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After Madoff: Are We Safer?


Come June 29, we're expected to get to say goodbye to Bernard Madoff, convicted Ponzi schemer extraordinaire. That's when he's due to be sentenced in U.S. District Court in Manhattan for running what's been called the largest investment fraud in U.S. history. Madoff's lawyer is requesting leniency and a 12-year sentence—one year less than his life expectancy. His victims, not surprisingly, are demanding harsher punishment, since he could be sentenced to 150 years. And while the entire sorry Madoff episode—with its defraud-your-friends villain, prominent supporting players, and legions of the formerly wealthy—is dramatic, and a harsh sentence may quench our thirst for justice, one question lingers: Are investors any safer today than they were before Madoff gave himself up? At first glance it appears the answer may be yes. For starters, the Securities & Exchange Commission has attacked its mission of investor safety as if its life depends on it (which it probably does). It's responding faster and more efficiently to problems, says Patrick Hunnius, a lawyer at and a former SEC attorney. The numbers would seem to bear that out. So far in 2009 the SEC has rooted out 15 Ponzi schemes—six more than in all of 2008. Structural changes, too, are on the way, and those could have an even greater effect on the SEC's ability to catch fraudsters. For starters, the agency is considering dividing its attorneys into practice areas, with some agents specializing in complex subjects such as collateralized debt obligations and credit default swaps, making it more difficult for complex scams to fly under the radar. It's also contemplating removing a layer of management from its regional offices—an investigation must be approved by four managers before it goes to the national office—and reassigning those lawyers to investigations in order to have more boots on the ground. "The SEC is willing to learn, change, and experiment," says Hunnius. "They clearly want to kick-start the program." "There Will Be More Tripwires" Hedge fund regulations will also make investing safer for investors. These private pools of cash were allowed to operate without oversight because it was assumed that the wealthy were sophisticated enough to not need protection. If nothing else, Madoff proved that the wealthy are just as stupid as the rest of us. President Barack Obama's financial regulatory plan, announced earlier this month, calls for hedge funds to register with the SEC and be monitored for systemic risk. While it's unclear what final form the regulations will take, it's clear that a hedge fund like Madoff's should no longer be able to operate without oversight. While that won't necessarily prevent another massive fraud, it will make it more difficult. "There will be more tripwires," says Barry H. Genkin, chair of the business department at law firm . Still, nearly everyone agrees that even with the SEC's renewed vigor, investors are not safe from Ponzi schemes and other frauds. In good times, Ponzis are difficult to detect. The SEC can't catch a Ponzi if it doesn't know it exists, even when there's a red flag, as in the case of Texas billionaire Allen Stanford's alleged fraud. (It's unclear when the SEC became aware of those Antigua bank certificates of deposit with 8% rates.) Indeed, in the early stages of a Ponzi, people don't complain, because the investment is doing exactly what the managers said it would do. "People are fat, dumb, and happy, so they don't look beyond what meets the eye," says Genkin. It's only when things fall apart that they call the SEC or the FBI. Right now, fraud is at the forefront of everyone's mind, and many investors are taking due diligence seriously. But even so, some advisers notice their clients slipping back into the sort of habits that got Madoff investors in trouble in the first place. Peter Turecek, a senior managing director at risk-consulting firm , says people are desperate to make back the money they lost in the past 18 months. That makes them susceptible to Madoff-like scams. "It's almost a catch-22," Turecek says. Jason Thomas, chief investment officer at wealth manager , says he already has clients coming to him with investments that appear too good to be true. When he asks them why they want in, the answer is inevitably the same: A smart friend is making a bundle in it. It's human nature, Thomas says. "We're greedy," he says. "We don't want to be riding the bus. We want to be in the town car."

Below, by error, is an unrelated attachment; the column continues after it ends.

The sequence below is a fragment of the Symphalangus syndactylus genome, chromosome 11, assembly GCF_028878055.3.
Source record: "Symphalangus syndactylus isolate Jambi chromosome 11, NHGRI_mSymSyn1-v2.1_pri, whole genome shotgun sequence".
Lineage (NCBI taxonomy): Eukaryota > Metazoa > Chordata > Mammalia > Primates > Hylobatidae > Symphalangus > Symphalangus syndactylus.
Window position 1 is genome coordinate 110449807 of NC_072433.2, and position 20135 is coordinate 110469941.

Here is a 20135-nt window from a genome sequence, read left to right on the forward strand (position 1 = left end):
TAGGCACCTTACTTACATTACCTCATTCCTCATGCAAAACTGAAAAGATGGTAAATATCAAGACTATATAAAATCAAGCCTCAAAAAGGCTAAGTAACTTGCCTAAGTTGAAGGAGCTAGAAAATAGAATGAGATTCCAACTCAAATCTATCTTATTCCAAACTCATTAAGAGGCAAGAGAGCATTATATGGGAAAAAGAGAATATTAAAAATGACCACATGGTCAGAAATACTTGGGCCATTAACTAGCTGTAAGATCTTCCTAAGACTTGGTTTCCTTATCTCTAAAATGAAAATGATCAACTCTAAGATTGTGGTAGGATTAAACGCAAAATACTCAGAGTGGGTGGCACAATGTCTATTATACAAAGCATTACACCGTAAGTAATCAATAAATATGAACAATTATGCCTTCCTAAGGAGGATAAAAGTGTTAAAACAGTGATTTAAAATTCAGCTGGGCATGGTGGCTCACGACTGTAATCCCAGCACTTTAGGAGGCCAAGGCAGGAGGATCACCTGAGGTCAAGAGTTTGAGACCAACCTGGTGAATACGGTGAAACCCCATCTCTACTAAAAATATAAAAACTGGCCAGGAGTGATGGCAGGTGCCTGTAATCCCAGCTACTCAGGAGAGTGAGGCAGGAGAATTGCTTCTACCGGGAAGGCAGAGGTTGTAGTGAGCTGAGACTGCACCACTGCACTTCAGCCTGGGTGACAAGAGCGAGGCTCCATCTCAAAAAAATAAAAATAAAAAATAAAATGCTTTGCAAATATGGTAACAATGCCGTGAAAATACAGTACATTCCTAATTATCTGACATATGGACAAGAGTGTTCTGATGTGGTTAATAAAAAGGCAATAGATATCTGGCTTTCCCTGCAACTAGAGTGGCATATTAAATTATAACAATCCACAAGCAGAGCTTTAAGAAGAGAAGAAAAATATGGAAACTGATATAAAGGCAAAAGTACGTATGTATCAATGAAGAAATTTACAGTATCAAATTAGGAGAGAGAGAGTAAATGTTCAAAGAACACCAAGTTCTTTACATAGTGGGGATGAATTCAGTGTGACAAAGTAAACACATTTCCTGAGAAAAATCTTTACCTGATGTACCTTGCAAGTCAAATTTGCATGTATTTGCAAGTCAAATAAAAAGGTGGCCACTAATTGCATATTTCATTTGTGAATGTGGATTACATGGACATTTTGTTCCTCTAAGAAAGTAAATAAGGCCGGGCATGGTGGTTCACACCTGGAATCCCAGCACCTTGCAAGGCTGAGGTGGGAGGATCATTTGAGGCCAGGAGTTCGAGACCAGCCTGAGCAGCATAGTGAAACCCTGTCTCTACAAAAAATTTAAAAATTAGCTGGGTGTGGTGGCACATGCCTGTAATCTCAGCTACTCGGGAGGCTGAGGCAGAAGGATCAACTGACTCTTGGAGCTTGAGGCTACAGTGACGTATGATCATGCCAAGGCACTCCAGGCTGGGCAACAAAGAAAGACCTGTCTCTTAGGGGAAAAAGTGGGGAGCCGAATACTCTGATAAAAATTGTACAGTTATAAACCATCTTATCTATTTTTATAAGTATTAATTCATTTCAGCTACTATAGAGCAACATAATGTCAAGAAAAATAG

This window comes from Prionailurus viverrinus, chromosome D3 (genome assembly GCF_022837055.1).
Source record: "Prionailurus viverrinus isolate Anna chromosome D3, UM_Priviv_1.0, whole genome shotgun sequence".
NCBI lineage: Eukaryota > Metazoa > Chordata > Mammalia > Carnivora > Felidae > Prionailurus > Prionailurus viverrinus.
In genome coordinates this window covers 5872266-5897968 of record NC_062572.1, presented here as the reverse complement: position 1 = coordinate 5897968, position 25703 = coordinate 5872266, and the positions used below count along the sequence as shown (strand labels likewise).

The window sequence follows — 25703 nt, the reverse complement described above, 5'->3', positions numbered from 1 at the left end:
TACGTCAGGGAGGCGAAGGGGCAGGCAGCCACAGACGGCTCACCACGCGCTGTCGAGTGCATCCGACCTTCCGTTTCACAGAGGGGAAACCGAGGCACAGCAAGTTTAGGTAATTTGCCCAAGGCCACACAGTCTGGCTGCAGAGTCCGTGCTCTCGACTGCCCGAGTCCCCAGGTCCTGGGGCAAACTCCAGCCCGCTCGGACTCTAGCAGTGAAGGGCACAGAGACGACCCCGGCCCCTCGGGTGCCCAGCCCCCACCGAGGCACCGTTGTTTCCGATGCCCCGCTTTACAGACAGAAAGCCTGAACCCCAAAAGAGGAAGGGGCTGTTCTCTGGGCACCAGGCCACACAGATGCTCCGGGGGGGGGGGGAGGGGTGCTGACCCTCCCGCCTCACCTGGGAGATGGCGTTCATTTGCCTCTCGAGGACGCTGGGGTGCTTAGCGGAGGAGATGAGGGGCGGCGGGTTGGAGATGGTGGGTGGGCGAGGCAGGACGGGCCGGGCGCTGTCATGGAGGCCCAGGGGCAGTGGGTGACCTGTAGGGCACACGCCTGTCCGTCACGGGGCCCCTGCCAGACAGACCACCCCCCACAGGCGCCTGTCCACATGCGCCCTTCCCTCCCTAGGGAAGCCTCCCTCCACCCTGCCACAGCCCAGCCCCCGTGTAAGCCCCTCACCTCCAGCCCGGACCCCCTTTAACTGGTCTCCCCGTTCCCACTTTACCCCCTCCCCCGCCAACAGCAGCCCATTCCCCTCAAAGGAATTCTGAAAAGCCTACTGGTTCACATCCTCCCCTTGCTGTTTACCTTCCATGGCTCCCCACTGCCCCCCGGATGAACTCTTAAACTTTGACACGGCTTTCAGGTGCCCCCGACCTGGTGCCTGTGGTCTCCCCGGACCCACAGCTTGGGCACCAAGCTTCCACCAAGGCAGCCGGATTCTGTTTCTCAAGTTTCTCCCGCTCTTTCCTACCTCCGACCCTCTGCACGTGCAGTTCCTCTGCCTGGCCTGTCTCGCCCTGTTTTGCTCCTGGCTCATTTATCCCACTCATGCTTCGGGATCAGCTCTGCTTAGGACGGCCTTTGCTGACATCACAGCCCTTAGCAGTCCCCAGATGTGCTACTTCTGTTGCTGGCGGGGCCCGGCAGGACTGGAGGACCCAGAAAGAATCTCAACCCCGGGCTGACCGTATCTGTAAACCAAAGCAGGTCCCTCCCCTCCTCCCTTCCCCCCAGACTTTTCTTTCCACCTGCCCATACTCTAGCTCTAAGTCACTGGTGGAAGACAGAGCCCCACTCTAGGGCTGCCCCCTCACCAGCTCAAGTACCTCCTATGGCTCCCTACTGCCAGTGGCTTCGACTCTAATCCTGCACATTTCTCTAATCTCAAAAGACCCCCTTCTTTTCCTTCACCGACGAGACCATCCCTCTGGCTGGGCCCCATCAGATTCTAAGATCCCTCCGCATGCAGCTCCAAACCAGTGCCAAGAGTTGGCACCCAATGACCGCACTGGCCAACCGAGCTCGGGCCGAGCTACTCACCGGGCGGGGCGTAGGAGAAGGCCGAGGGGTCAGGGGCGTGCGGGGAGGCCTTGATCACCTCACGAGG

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Levisohn is a staff editor at BusinessWeek covering finance and personal finance.

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